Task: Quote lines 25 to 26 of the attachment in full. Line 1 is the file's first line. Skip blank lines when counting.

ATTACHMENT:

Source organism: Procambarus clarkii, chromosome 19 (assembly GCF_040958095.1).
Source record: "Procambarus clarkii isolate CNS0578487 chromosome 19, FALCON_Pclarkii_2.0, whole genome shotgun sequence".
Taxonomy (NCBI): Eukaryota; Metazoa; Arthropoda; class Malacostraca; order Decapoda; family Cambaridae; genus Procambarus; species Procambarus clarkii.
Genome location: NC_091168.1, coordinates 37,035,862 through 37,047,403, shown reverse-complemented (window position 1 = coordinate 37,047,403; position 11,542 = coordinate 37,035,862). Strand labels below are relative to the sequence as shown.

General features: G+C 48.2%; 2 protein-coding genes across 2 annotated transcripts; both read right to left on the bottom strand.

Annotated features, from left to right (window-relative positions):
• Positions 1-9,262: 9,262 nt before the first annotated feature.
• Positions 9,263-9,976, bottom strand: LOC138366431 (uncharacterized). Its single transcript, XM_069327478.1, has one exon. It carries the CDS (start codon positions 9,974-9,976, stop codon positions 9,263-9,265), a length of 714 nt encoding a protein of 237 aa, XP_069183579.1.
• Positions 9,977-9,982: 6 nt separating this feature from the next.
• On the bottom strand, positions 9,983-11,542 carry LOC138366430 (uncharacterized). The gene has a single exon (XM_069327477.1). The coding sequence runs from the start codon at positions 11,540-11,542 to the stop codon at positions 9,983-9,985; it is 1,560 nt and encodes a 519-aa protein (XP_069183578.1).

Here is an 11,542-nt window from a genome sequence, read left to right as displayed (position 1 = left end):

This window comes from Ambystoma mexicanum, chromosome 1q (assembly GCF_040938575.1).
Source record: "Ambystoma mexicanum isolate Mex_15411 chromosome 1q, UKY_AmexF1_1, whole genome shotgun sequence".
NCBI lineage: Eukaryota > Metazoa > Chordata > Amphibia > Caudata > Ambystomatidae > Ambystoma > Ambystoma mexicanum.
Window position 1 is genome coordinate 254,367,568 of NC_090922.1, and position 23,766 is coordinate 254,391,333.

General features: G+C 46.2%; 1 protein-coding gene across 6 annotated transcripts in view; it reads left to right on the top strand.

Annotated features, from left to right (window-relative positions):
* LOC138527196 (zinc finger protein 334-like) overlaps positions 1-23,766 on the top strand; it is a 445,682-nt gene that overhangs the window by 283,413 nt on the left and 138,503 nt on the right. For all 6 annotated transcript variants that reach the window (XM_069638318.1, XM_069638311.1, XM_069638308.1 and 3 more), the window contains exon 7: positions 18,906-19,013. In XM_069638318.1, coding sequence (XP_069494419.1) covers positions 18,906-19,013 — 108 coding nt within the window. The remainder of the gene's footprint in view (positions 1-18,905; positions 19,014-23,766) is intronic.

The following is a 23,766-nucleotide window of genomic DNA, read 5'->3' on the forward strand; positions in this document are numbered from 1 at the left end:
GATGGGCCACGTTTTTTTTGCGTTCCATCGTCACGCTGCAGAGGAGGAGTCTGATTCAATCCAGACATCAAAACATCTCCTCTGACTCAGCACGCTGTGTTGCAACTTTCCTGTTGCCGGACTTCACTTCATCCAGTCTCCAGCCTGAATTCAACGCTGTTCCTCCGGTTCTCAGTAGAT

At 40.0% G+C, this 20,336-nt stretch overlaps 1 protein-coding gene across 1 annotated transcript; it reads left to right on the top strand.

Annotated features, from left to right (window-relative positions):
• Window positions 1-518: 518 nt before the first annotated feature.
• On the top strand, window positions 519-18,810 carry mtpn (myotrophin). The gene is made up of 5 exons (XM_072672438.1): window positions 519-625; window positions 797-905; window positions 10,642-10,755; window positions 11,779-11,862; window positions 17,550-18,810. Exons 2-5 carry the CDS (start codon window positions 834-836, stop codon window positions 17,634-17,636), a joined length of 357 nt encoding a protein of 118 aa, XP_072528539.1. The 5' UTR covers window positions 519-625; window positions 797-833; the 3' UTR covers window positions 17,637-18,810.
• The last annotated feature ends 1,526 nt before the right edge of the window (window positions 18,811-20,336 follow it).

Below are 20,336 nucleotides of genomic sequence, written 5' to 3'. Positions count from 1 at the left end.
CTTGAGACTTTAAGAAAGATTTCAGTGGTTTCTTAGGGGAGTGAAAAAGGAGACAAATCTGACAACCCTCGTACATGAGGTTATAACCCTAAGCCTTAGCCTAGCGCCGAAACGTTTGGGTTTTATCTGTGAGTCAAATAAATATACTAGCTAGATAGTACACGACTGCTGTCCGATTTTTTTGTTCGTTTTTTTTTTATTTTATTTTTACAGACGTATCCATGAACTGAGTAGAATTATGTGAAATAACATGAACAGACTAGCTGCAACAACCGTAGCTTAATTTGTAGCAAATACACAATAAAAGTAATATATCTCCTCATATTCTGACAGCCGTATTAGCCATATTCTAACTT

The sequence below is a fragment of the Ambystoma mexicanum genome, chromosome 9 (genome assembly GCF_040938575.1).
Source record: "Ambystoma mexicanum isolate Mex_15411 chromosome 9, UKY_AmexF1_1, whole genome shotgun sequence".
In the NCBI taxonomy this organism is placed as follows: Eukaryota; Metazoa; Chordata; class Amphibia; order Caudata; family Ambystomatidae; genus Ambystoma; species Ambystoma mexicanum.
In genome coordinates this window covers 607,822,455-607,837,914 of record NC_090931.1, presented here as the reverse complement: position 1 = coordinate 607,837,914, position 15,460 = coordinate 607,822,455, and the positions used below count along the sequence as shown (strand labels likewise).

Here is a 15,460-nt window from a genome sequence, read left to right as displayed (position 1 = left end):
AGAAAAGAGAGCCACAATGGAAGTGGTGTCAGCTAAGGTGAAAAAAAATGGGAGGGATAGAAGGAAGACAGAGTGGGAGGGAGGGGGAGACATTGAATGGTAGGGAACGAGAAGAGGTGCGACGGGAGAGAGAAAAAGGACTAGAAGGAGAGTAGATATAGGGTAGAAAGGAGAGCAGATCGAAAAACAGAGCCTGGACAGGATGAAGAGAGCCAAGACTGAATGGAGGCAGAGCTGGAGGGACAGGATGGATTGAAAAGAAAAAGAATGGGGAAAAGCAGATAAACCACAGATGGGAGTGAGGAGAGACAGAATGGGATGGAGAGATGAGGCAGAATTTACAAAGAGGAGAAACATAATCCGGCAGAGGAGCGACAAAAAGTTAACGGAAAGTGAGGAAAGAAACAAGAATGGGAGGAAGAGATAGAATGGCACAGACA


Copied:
• The last annotated feature ends 1,526 nt before the right edge of the window (window positions 18,811-20,336 follow it).

Below are 20,336 nucleotides of genomic sequence, written 5' to 3'. Positions count from 1 at the left end.